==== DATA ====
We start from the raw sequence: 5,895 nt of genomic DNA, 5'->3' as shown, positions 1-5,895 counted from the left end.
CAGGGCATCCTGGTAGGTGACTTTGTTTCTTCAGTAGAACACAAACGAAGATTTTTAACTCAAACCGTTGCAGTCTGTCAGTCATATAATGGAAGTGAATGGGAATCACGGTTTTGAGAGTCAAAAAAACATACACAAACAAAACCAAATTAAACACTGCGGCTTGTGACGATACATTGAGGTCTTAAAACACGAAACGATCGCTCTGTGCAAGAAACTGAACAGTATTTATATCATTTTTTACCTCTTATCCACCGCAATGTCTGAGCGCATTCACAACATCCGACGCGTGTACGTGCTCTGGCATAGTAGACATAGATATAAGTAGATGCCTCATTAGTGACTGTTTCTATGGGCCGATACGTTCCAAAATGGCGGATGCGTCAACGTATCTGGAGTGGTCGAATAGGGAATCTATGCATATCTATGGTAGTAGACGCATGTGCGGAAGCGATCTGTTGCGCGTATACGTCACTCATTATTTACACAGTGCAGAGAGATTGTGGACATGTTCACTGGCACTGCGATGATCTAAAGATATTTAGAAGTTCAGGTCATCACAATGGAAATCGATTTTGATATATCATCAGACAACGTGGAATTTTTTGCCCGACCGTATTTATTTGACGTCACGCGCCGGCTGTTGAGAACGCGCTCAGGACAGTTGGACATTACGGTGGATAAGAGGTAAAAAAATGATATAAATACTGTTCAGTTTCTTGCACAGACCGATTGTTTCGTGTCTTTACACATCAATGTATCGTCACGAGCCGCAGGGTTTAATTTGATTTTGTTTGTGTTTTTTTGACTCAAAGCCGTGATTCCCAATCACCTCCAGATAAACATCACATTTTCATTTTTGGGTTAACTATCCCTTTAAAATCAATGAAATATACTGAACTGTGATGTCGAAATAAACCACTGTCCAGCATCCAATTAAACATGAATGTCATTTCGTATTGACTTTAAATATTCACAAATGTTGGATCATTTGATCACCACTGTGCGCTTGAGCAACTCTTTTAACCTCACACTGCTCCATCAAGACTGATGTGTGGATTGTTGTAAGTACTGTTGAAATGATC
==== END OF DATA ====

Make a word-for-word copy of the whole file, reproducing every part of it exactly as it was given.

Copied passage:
We start from the raw sequence: 5,895 nt of genomic DNA, 5'->3' as shown, positions 1-5,895 counted from the left end.
CAGGGCATCCTGGTAGGTGACTTTGTTTCTTCAGTAGAACACAAACGAAGATTTTTAACTCAAACCGTTGCAGTCTGTCAGTCATATAATGGAAGTGAATGGGAATCACGGTTTTGAGAGTCAAAAAAACATACACAAACAAAACCAAATTAAACACTGCGGCTTGTGACGATACATTGAGGTCTTAAAACACGAAACGATCGCTCTGTGCAAGAAACTGAACAGTATTTATATCATTTTTTACCTCTTATCCACCGCAATGTCTGAGCGCATTCACAACATCCGACGCGTGTACGTGCTCTGGCATAGTAGACATAGATATAAGTAGATGCCTCATTAGTGACTGTTTCTATGGGCCGATACGTTCCAAAATGGCGGATGCGTCAACGTATCTGGAGTGGTCGAATAGGGAATCTATGCATATCTATGGTAGTAGACGCATGTGCGGAAGCGATCTGTTGCGCGTATACGTCACTCATTATTTACACAGTGCAGAGAGATTGTGGACATGTTCACTGGCACTGCGATGATCTAAAGATATTTAGAAGTTCAGGTCATCACAATGGAAATCGATTTTGATATATCATCAGACAACGTGGAATTTTTTGCCCGACCGTATTTATTTGACGTCACGCGCCGGCTGTTGAGAACGCGCTCAGGACAGTTGGACATTACGGTGGATAAGAGGTAAAAAAATGATATAAATACTGTTCAGTTTCTTGCACAGACCGATTGTTTCGTGTCTTTACACATCAATGTATCGTCACGAGCCGCAGGGTTTAATTTGATTTTGTTTGTGTTTTTTTGACTCAAAGCCGTGATTCCCAATCACCTCCAGATAAACATCACATTTTCATTTTTGGGTTAACTATCCCTTTAAAATCAATGAAATATACTGAACTGTGATGTCGAAATAAACCACTGTCCAGCATCCAATTAAACATGAATGTCATTTCGTATTGACTTTAAATATTCACAAATGTTGGATCATTTGATCACCACTGTGCGCTTGAGCAACTCTTTTAACCTCACACTGCTCCATCAAGACTGATGTGTGGATTGTTGTAAGTACTGTTGAAATGATC